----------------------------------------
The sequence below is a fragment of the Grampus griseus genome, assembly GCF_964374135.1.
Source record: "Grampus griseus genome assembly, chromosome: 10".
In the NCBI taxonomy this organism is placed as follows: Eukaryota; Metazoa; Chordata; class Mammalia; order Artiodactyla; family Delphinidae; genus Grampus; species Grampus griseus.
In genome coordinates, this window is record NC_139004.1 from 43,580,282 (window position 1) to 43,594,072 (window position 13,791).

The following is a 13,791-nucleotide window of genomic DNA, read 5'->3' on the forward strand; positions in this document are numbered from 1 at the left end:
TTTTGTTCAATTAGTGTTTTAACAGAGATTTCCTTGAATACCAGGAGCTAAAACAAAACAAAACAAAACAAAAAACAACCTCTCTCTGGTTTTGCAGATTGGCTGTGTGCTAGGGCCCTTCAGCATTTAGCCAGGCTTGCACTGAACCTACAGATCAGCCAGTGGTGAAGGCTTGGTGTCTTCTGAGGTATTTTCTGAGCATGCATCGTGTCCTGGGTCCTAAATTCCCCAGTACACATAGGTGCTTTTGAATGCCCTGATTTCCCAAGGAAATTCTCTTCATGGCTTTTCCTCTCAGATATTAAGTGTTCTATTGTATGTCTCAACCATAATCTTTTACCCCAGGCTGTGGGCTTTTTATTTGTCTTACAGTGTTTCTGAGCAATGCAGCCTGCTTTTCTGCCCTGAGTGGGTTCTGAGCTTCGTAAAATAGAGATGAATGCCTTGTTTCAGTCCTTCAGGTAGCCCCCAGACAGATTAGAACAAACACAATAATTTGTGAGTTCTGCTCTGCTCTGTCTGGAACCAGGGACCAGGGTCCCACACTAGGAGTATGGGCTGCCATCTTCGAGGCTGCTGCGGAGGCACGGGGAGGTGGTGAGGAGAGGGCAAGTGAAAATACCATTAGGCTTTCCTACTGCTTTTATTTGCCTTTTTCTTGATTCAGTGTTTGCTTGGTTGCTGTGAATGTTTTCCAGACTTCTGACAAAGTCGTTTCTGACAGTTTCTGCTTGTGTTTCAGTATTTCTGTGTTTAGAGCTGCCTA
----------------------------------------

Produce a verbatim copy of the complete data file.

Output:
The sequence below is a fragment of the Grampus griseus genome, assembly GCF_964374135.1.
Source record: "Grampus griseus genome assembly, chromosome: 10".
In the NCBI taxonomy this organism is placed as follows: Eukaryota; Metazoa; Chordata; class Mammalia; order Artiodactyla; family Delphinidae; genus Grampus; species Grampus griseus.
In genome coordinates, this window is record NC_139004.1 from 43,580,282 (window position 1) to 43,594,072 (window position 13,791).

The following is a 13,791-nucleotide window of genomic DNA, read 5'->3' on the forward strand; positions in this document are numbered from 1 at the left end:
TTTTGTTCAATTAGTGTTTTAACAGAGATTTCCTTGAATACCAGGAGCTAAAACAAAACAAAACAAAACAAAAAACAACCTCTCTCTGGTTTTGCAGATTGGCTGTGTGCTAGGGCCCTTCAGCATTTAGCCAGGCTTGCACTGAACCTACAGATCAGCCAGTGGTGAAGGCTTGGTGTCTTCTGAGGTATTTTCTGAGCATGCATCGTGTCCTGGGTCCTAAATTCCCCAGTACACATAGGTGCTTTTGAATGCCCTGATTTCCCAAGGAAATTCTCTTCATGGCTTTTCCTCTCAGATATTAAGTGTTCTATTGTATGTCTCAACCATAATCTTTTACCCCAGGCTGTGGGCTTTTTATTTGTCTTACAGTGTTTCTGAGCAATGCAGCCTGCTTTTCTGCCCTGAGTGGGTTCTGAGCTTCGTAAAATAGAGATGAATGCCTTGTTTCAGTCCTTCAGGTAGCCCCCAGACAGATTAGAACAAACACAATAATTTGTGAGTTCTGCTCTGCTCTGTCTGGAACCAGGGACCAGGGTCCCACACTAGGAGTATGGGCTGCCATCTTCGAGGCTGCTGCGGAGGCACGGGGAGGTGGTGAGGAGAGGGCAAGTGAAAATACCATTAGGCTTTCCTACTGCTTTTATTTGCCTTTTTCTTGATTCAGTGTTTGCTTGGTTGCTGTGAATGTTTTCCAGACTTCTGACAAAGTCGTTTCTGACAGTTTCTGCTTGTGTTTCAGTATTTCTGTGTTTAGAGCTGCCTA